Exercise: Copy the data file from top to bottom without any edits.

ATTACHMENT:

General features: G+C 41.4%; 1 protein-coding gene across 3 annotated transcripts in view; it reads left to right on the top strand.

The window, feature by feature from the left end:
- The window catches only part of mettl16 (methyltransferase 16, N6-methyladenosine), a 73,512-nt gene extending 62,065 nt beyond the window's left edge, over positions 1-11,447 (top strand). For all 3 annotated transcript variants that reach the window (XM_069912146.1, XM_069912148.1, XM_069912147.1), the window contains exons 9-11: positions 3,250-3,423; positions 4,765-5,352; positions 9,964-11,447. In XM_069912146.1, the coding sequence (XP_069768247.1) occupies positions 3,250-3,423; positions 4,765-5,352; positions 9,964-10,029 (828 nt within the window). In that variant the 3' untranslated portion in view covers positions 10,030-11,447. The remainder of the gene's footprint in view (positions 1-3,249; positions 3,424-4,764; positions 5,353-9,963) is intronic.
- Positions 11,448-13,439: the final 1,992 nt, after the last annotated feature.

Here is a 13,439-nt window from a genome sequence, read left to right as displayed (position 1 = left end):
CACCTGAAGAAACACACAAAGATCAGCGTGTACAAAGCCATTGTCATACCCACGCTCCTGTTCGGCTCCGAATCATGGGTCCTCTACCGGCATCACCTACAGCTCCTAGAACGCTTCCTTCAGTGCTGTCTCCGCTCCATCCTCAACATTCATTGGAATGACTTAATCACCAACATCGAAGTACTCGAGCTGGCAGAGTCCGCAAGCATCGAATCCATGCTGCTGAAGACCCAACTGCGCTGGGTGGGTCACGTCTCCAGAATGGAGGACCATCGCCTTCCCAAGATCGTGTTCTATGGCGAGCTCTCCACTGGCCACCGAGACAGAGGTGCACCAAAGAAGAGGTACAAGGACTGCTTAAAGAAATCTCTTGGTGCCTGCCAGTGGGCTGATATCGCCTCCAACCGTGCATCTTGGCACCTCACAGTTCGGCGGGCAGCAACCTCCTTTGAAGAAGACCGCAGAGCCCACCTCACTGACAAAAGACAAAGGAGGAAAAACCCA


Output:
General features: G+C 41.4%; 1 protein-coding gene across 3 annotated transcripts in view; it reads left to right on the top strand.

The window, feature by feature from the left end:
- The window catches only part of mettl16 (methyltransferase 16, N6-methyladenosine), a 73,512-nt gene extending 62,065 nt beyond the window's left edge, over positions 1-11,447 (top strand). For all 3 annotated transcript variants that reach the window (XM_069912146.1, XM_069912148.1, XM_069912147.1), the window contains exons 9-11: positions 3,250-3,423; positions 4,765-5,352; positions 9,964-11,447. In XM_069912146.1, the coding sequence (XP_069768247.1) occupies positions 3,250-3,423; positions 4,765-5,352; positions 9,964-10,029 (828 nt within the window). In that variant the 3' untranslated portion in view covers positions 10,030-11,447. The remainder of the gene's footprint in view (positions 1-3,249; positions 3,424-4,764; positions 5,353-9,963) is intronic.
- Positions 11,448-13,439: the final 1,992 nt, after the last annotated feature.

Here is a 13,439-nt window from a genome sequence, read left to right as displayed (position 1 = left end):
CACCTGAAGAAACACACAAAGATCAGCGTGTACAAAGCCATTGTCATACCCACGCTCCTGTTCGGCTCCGAATCATGGGTCCTCTACCGGCATCACCTACAGCTCCTAGAACGCTTCCTTCAGTGCTGTCTCCGCTCCATCCTCAACATTCATTGGAATGACTTAATCACCAACATCGAAGTACTCGAGCTGGCAGAGTCCGCAAGCATCGAATCCATGCTGCTGAAGACCCAACTGCGCTGGGTGGGTCACGTCTCCAGAATGGAGGACCATCGCCTTCCCAAGATCGTGTTCTATGGCGAGCTCTCCACTGGCCACCGAGACAGAGGTGCACCAAAGAAGAGGTACAAGGACTGCTTAAAGAAATCTCTTGGTGCCTGCCAGTGGGCTGATATCGCCTCCAACCGTGCATCTTGGCACCTCACAGTTCGGCGGGCAGCAACCTCCTTTGAAGAAGACCGCAGAGCCCACCTCACTGACAAAAGACAAAGGAGGAAAAACCCA